I responded that I was not asking him to forgive me because I have not done anything. There was a team of mediators and religious elders trying to convince me to comply to keep quiet when released. I could not accept the terms.
They got fed up of my stubbornness and I was subsequently released. No sooner did I reach home than I saw on the news on state TV the same incident, with my voice muted, saying that I thanked the president for releasing me. It was all a lie.
Did you ever regret speaking out against Jammeh?
I have never regretted it because I believe the longest day must come to an end. The Quran also teaches that the truth should prevail no matter what. Great men are singled out in history because they sacrificed more than anybody. I knew the consequences would be severe, but I believed it was worth it. It’s not easy to fight a dictator. It has never been easy to speak truth to power.
Will you continue to speak out publicly against the new president, Adama Barrow?
I only speak publicly against leaders when I have no access to them. When a leader opens his door for you then, under Islam, you are not advised to denounce him in public no matter what he does.
I might not easily have access to the president because he is a very busy person. He is not a president of one person alone but a whole country. But as we all know, this new civilian government is made up by Gambian ministers who are colleagues and easily accessible. This is the beauty of democracy and civilian government as one will have access to all.
What are your expectations of the new government?
I am expecting to have a very hard working government of the people. We all know Adama Barrow became president as a result of the coalition, which means he is the people’s choice. That’s why we will keep reminding them of their responsibilities and the expectations of electorates. Otherwise, we will be heading back to where we came from. There is a saying: “power corrupts, but absolute power corrupts absolutely”.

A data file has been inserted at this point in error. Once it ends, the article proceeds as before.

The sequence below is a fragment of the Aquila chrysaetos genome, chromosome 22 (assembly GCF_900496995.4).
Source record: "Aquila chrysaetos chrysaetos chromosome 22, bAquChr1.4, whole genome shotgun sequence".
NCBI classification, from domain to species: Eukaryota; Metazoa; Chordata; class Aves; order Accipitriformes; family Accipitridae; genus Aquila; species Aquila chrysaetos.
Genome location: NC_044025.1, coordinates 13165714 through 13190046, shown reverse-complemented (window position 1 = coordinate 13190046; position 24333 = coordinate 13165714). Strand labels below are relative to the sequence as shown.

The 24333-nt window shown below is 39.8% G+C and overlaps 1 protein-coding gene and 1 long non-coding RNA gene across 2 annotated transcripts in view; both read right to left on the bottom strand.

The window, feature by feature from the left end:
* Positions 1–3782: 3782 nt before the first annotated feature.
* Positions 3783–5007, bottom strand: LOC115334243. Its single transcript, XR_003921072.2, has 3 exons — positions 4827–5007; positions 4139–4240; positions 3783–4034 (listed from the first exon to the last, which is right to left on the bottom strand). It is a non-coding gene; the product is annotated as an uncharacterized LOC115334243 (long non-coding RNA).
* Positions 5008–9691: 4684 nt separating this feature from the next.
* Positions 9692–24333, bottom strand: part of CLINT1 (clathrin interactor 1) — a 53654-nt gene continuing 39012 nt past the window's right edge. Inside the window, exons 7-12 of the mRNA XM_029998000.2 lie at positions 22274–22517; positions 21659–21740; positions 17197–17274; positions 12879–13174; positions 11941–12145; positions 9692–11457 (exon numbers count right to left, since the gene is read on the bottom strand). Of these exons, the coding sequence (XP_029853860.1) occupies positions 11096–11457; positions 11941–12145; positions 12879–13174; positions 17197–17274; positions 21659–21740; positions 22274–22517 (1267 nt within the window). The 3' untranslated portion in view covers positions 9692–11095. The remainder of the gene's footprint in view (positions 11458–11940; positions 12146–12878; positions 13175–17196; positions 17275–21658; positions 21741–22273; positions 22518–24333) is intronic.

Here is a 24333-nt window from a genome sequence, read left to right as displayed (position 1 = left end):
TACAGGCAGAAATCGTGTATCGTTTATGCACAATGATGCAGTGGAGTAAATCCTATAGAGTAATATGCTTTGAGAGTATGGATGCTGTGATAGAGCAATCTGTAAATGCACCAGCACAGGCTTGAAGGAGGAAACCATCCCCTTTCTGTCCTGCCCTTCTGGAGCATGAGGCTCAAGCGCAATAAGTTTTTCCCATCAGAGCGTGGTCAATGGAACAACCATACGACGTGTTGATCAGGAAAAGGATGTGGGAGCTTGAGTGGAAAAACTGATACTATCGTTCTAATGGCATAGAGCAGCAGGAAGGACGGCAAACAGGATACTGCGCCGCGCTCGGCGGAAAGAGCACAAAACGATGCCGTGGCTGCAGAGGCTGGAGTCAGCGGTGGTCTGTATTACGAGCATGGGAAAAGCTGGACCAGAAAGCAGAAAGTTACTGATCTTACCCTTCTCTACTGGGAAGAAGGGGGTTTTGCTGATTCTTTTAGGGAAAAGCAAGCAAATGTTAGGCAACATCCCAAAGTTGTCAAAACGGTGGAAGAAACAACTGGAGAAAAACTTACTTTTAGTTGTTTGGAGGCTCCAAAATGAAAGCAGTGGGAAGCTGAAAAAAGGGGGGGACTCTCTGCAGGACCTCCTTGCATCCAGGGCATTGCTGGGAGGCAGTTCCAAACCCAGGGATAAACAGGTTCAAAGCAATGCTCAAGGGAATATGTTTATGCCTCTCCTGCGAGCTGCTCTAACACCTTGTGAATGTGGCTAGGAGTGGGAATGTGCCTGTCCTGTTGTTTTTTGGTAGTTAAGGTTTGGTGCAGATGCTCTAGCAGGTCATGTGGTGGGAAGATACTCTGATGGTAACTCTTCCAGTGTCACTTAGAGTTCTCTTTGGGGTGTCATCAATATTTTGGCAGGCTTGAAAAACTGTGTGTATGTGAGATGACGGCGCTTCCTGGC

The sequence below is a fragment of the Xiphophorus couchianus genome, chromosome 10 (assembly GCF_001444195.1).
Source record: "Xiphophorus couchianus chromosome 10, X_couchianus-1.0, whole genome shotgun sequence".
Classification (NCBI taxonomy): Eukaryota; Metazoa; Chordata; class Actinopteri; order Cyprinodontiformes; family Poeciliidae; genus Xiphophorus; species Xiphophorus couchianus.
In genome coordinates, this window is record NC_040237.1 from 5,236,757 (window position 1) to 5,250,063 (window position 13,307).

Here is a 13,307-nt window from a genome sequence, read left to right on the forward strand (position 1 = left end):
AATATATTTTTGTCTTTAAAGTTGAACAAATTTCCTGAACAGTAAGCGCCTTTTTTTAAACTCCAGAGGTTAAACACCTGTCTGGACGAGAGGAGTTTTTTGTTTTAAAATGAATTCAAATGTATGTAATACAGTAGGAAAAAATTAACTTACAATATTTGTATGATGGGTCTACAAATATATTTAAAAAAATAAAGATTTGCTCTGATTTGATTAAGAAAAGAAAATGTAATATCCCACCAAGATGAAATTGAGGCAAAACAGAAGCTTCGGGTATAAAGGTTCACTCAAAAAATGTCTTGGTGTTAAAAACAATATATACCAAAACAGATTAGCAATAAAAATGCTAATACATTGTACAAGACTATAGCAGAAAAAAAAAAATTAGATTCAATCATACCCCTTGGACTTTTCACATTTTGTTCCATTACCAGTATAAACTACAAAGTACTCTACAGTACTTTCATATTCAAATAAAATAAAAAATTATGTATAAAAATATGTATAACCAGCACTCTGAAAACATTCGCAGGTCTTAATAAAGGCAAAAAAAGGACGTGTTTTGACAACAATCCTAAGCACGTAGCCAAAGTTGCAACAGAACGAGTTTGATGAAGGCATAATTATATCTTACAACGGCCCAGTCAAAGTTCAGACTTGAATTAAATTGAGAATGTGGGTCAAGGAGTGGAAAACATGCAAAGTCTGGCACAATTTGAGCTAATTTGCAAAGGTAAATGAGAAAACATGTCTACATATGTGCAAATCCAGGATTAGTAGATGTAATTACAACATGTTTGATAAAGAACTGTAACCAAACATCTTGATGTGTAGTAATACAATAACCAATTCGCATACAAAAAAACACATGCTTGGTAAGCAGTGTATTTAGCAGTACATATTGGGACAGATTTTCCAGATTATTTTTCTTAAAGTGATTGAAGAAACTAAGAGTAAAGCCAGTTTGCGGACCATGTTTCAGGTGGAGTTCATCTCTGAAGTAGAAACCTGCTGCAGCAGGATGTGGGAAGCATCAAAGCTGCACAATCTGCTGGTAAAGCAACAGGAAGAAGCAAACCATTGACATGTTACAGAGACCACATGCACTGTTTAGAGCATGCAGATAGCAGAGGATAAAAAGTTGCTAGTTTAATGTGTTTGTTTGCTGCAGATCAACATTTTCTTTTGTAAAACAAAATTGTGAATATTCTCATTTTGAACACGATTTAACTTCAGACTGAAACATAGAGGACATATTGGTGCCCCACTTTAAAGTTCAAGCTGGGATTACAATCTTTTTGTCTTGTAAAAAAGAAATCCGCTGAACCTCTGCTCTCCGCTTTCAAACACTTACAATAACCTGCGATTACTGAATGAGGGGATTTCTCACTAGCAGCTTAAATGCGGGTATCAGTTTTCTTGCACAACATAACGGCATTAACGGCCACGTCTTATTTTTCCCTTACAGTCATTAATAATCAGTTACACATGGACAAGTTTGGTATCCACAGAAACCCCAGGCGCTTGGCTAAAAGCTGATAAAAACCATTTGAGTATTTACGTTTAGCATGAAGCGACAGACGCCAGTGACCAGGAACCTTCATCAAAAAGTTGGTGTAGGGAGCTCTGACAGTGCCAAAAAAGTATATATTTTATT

What’s your advice to the new government?
My advice to them is to be more transparent and not to forget about their responsibilities, especially putting to memory Yahya Jammeh’s brutal regime and his team of criminals who tortured, embezzled and killed. The moment that memory is being renewed, there will be more concern for our future. Leaders should be doers. Do more and talk less, like Macky Sall, the president of Senegal.
What’s your advice to Gambians with regards to the new government?
My advice to Gambians is to be more patient. This is a new regime. Most of them have never had any experience in their positions before. We need to pray and offer guidance to them where necessary, not be praise singers for them.
Let us know that Gambia is one nation. You can be Mandinka, Fula, Jola, Manjago, Aku, Serahule but know that you are also a Gambian. The Gambia does not belong to one single tribe. Let us not also think we can make this country an Islamic Republic or Christian Republic.
What’s your opinion of Gambia’s religious leaders who stayed silent under Jammeh?
The imams of Gambia have learned their lesson as they allowed Yahya Jammeh to control and manipulate their religion. The imams are also citizens and they will take up their responsibility to guide this country, not just for worshipping but also to pursue social justice in their sermons when necessary.
Do you have any final comments?
I cannot complete this interview without sending a message across the diaspora and the media. Their collective efforts paid dividends. They contributed a lot to the democratisation of the New Gambia. We are now harvesting the seeds we planted. One Gambia, one nation, for a better future for all.
Interview By Mahamadou Camara